The volume measurement and conversion activity with Will went so well that I'm going to do it again, this time with grams. This time I'll also include Syd; she can help with measurement, and Will can do the conversions. I've got several large batches of dyed rice that I think they'll have fun working with, and unlike the volume measurements, we can keep these permanently in Ziplock bags. Yay for making our own math manipulatives!
WEDNESDAY: Syd has a few Girl Scout Junior badges that she's already been working on, but this will be a good time for Will to look through her Cadette book and choose something that she's interested in. I like to turn their badge work into mini unit studies, so I'm excited to see what she'll choose. Syd will likely continue working on the activities for the Jeweler and Detective badges that she's begun; we lost our decoder wheels in the move last year, so that activity might be a fun one to try next.
Both kids still enjoy Magic Tree House Club, and I can't say enough about the way that their teacher, Ms. Roni, keeps the kids engaged while adding geographical, historical, and scientific context to each Magic Tree House book. This month's book is A Good Night for Ghosts, so I imagine that the children will learn a lot about New Orleans and Louis Armstrong during their club meeting.
The children also enjoy the children's LEGO Club that meets monthly at our public library. It involves group work and problem solving... and LEGOs! Even though something like this would be an extracurricular activity for children in schools, for mine, I incorporate it into their school day, simply because any structured activity takes time away from unstructured activities, and I consciously limit the hours each day that the children spend following someone else's agenda.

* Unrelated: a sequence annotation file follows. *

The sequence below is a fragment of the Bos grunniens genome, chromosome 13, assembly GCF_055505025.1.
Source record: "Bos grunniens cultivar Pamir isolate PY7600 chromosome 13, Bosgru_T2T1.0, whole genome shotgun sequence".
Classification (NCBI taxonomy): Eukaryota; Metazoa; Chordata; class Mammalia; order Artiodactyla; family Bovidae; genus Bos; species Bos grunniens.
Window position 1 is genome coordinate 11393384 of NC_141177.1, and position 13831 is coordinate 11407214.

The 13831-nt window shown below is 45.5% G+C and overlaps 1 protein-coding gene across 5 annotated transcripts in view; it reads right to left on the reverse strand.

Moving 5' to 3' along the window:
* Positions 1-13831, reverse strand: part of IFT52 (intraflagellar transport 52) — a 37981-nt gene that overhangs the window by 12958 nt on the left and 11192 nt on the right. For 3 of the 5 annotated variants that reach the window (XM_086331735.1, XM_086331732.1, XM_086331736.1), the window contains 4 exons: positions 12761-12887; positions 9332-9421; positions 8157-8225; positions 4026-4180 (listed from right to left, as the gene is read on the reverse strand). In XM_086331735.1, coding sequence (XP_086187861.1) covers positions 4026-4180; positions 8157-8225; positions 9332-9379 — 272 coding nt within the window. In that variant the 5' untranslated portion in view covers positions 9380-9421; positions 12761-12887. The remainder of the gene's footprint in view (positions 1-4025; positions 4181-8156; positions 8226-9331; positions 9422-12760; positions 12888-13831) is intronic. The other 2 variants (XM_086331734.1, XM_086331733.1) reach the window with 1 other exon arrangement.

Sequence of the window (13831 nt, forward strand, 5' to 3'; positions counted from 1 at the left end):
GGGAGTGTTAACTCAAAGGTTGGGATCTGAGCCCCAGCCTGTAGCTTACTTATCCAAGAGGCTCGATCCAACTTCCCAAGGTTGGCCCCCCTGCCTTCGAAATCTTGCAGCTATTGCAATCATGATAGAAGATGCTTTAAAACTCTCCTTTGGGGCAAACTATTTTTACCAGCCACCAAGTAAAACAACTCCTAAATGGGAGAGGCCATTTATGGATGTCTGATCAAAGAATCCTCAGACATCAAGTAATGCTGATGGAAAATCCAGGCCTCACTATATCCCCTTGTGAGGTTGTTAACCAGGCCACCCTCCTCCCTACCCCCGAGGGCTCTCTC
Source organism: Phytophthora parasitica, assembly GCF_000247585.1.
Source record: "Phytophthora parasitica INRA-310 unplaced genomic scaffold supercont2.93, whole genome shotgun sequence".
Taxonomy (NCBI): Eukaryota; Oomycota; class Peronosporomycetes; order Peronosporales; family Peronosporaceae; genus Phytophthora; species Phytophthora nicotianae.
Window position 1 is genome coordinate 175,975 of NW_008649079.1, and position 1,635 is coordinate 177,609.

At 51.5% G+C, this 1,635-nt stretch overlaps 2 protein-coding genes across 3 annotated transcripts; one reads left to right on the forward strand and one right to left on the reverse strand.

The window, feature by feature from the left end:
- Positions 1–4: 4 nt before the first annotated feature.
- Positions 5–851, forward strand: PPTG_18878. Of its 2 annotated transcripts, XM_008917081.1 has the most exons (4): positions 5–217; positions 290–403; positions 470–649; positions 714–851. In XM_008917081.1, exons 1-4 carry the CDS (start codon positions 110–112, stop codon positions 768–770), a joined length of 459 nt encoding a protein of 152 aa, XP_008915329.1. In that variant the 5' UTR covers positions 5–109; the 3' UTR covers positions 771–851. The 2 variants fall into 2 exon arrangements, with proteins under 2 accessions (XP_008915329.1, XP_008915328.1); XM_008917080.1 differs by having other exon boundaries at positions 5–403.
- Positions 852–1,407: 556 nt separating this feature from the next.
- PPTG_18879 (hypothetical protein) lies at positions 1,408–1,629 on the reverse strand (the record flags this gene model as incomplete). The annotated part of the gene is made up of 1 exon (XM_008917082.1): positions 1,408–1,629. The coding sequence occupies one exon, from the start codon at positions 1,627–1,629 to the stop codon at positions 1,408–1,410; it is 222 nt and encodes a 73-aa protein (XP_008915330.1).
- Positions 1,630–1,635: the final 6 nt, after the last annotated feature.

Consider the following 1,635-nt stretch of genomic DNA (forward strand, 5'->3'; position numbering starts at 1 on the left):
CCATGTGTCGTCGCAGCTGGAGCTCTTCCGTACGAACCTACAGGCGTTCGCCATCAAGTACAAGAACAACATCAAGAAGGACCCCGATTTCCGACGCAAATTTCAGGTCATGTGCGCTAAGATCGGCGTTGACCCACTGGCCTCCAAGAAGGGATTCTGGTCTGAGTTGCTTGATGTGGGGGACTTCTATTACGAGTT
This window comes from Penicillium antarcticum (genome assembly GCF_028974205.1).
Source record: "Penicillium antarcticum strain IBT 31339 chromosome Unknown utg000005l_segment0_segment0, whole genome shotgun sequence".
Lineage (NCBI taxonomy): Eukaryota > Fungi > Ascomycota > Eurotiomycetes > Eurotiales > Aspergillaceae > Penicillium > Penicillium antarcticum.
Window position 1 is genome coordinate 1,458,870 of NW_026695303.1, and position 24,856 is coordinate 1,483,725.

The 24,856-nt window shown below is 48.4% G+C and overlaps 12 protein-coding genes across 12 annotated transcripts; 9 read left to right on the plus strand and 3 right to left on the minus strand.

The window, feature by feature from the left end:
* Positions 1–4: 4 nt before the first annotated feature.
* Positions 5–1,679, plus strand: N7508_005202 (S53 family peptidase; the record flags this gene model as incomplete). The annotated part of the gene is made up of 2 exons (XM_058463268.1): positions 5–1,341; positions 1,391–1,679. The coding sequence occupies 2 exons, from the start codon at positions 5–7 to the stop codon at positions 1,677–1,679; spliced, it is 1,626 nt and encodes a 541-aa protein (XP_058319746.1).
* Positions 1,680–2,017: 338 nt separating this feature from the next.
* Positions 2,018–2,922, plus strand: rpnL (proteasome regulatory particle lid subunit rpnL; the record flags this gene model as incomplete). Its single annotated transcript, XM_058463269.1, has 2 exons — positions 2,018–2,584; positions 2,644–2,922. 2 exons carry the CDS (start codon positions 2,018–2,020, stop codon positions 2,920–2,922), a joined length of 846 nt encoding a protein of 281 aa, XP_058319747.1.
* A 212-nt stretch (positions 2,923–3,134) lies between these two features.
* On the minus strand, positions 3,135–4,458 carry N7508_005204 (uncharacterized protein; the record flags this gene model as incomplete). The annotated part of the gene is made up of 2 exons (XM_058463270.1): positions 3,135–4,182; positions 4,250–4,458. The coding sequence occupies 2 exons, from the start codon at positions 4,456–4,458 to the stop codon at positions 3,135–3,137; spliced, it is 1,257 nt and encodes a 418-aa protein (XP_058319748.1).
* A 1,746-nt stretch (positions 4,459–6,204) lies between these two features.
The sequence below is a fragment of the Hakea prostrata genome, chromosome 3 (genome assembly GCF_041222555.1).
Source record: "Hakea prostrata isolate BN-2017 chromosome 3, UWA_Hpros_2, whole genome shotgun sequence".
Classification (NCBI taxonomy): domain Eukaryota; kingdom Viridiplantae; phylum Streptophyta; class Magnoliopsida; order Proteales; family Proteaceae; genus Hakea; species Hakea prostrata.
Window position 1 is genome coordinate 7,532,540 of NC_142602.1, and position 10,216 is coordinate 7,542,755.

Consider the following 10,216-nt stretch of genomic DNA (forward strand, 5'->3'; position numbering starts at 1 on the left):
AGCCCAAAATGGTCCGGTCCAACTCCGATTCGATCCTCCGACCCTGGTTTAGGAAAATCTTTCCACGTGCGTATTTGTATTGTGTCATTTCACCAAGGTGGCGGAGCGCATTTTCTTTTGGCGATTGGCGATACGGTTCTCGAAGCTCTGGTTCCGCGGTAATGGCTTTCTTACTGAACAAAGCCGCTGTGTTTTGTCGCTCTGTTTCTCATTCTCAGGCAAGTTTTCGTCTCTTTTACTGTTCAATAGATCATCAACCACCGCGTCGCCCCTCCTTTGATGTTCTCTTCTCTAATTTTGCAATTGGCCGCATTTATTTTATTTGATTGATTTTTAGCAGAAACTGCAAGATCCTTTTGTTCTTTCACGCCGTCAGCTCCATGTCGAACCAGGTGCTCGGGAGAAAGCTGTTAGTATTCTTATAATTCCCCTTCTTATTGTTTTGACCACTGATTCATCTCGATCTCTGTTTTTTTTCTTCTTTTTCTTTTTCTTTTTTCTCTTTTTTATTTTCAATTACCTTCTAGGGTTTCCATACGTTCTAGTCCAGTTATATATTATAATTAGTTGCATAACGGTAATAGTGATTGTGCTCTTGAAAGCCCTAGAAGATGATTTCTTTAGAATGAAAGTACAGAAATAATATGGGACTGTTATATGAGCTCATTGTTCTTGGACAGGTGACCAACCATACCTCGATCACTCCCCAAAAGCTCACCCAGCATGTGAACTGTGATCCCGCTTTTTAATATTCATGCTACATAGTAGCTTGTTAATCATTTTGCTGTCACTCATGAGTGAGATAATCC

THURSDAY: I count Park Day as part of our school day for the same reason. Yes, it's just a playgroup for homeschooled children, but it's not the same thing as free time. It also takes hours, and Will has horseback riding class after it, so if I had them buckled down on schoolwork for the entire morning, then when would they chase butterflies and pick peppers from the garden and play LEGOs and look at stuff under the microscope (this, by the way, is a list of the activities that the children have done so far this morning; we haven't yet started school, because who would interrupt THAT?)?
I LOVE these customizable maps from Megamaps, and I use them all. The. Time. I printed out a 3x3 map of the Hawaiian islands, and the plan is to have the children watercolor the ocean, then label the islands, the state capital, and some of the destinations that we know we'll be visiting in October--Pearl Harbor, Volcano National Park, perhaps Mauna Kea, the southernmost point in the US, etc. Later, the children will be adding other destinations, sites of historic note, and geological features.
FRIDAY: The kids never use the tons of educational apps on our ipad, and it rarely occurs to me anymore to ask them to, so for a while we'll be going on a little weekly tour of our apps, I suppose. We can delete the ones that the kids don't enjoy, and it'll hopefully help me remember to assign the others where they're relevant.
Syd requested that we study dinosaurs some more (I swear, is there ever a time when we're NOT studying paleontology?), and that reminded me that although we completed most of our fossil unit last year, we did not ever get around to actually cleaning and displaying our fossils! No better time to remedy that than now.
Correspondence isn't the truly substantive task that it used to be back when handwriting and sentence formation were major skills, but it's still useful to keep in practice, and when both children owe letters, anyway, then it's a fine time to review handwriting and sentence formation.
SATURDAY/SUNDAY: Often we've got extracurriculars or special events on the weekends, but this weekend is totally unscheduled, which is also nice. We need to reinforce the chicken yard, and the kids have been wanting to make caramel apples for some random reason, and there's always something good playing at the drive-in next door.
And that's our week!